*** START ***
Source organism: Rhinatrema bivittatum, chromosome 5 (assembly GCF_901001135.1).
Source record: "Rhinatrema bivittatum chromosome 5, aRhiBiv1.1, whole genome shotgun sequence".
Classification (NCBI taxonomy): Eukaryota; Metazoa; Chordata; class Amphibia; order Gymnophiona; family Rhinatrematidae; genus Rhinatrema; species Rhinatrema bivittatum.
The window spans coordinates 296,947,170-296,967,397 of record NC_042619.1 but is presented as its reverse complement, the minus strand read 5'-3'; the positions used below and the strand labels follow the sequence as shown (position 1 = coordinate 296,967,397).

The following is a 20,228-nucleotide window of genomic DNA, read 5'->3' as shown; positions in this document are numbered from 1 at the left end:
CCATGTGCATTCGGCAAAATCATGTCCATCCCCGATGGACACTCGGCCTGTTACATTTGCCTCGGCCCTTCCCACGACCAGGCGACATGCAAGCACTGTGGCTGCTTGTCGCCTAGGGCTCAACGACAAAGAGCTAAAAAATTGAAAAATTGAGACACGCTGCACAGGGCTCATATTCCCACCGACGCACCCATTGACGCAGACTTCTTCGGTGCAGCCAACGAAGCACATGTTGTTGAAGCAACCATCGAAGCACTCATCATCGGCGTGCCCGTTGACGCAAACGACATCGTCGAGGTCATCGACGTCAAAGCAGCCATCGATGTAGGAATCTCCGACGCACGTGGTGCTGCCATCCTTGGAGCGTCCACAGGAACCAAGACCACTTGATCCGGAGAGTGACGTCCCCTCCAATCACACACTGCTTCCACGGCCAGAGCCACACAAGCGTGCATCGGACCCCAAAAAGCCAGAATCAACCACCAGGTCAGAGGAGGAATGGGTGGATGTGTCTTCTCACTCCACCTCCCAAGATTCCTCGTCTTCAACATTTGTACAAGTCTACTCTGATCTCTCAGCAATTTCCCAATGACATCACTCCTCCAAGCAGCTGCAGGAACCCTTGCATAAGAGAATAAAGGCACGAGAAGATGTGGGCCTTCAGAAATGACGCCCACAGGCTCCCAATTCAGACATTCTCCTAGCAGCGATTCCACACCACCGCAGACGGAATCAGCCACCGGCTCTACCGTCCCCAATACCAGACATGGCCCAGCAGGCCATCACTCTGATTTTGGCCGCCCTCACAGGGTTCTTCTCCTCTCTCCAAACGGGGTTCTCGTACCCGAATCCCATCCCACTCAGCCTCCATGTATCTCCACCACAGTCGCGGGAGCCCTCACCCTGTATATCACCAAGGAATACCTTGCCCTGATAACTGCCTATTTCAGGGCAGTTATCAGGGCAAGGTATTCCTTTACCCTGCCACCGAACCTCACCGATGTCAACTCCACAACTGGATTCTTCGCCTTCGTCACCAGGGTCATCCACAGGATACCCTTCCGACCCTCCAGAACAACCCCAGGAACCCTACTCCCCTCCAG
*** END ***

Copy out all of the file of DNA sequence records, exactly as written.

Source organism: Rhinatrema bivittatum, chromosome 5 (assembly GCF_901001135.1).
Source record: "Rhinatrema bivittatum chromosome 5, aRhiBiv1.1, whole genome shotgun sequence".
Classification (NCBI taxonomy): Eukaryota; Metazoa; Chordata; class Amphibia; order Gymnophiona; family Rhinatrematidae; genus Rhinatrema; species Rhinatrema bivittatum.
The window spans coordinates 296,947,170-296,967,397 of record NC_042619.1 but is presented as its reverse complement, the minus strand read 5'-3'; the positions used below and the strand labels follow the sequence as shown (position 1 = coordinate 296,967,397).

The following is a 20,228-nucleotide window of genomic DNA, read 5'->3' as shown; positions in this document are numbered from 1 at the left end:
CCATGTGCATTCGGCAAAATCATGTCCATCCCCGATGGACACTCGGCCTGTTACATTTGCCTCGGCCCTTCCCACGACCAGGCGACATGCAAGCACTGTGGCTGCTTGTCGCCTAGGGCTCAACGACAAAGAGCTAAAAAATTGAAAAATTGAGACACGCTGCACAGGGCTCATATTCCCACCGACGCACCCATTGACGCAGACTTCTTCGGTGCAGCCAACGAAGCACATGTTGTTGAAGCAACCATCGAAGCACTCATCATCGGCGTGCCCGTTGACGCAAACGACATCGTCGAGGTCATCGACGTCAAAGCAGCCATCGATGTAGGAATCTCCGACGCACGTGGTGCTGCCATCCTTGGAGCGTCCACAGGAACCAAGACCACTTGATCCGGAGAGTGACGTCCCCTCCAATCACACACTGCTTCCACGGCCAGAGCCACACAAGCGTGCATCGGACCCCAAAAAGCCAGAATCAACCACCAGGTCAGAGGAGGAATGGGTGGATGTGTCTTCTCACTCCACCTCCCAAGATTCCTCGTCTTCAACATTTGTACAAGTCTACTCTGATCTCTCAGCAATTTCCCAATGACATCACTCCTCCAAGCAGCTGCAGGAACCCTTGCATAAGAGAATAAAGGCACGAGAAGATGTGGGCCTTCAGAAATGACGCCCACAGGCTCCCAATTCAGACATTCTCCTAGCAGCGATTCCACACCACCGCAGACGGAATCAGCCACCGGCTCTACCGTCCCCAATACCAGACATGGCCCAGCAGGCCATCACTCTGATTTTGGCCGCCCTCACAGGGTTCTTCTCCTCTCTCCAAACGGGGTTCTCGTACCCGAATCCCATCCCACTCAGCCTCCATGTATCTCCACCACAGTCGCGGGAGCCCTCACCCTGTATATCACCAAGGAATACCTTGCCCTGATAACTGCCTATTTCAGGGCAGTTATCAGGGCAAGGTATTCCTTTACCCTGCCACCGAACCTCACCGATGTCAACTCCACAACTGGATTCTTCGCCTTCGTCACCAGGGTCATCCACAGGATACCCTTCCGACCCTCCAGAACAACCCCAGGAACCCTACTCCCCTCCAG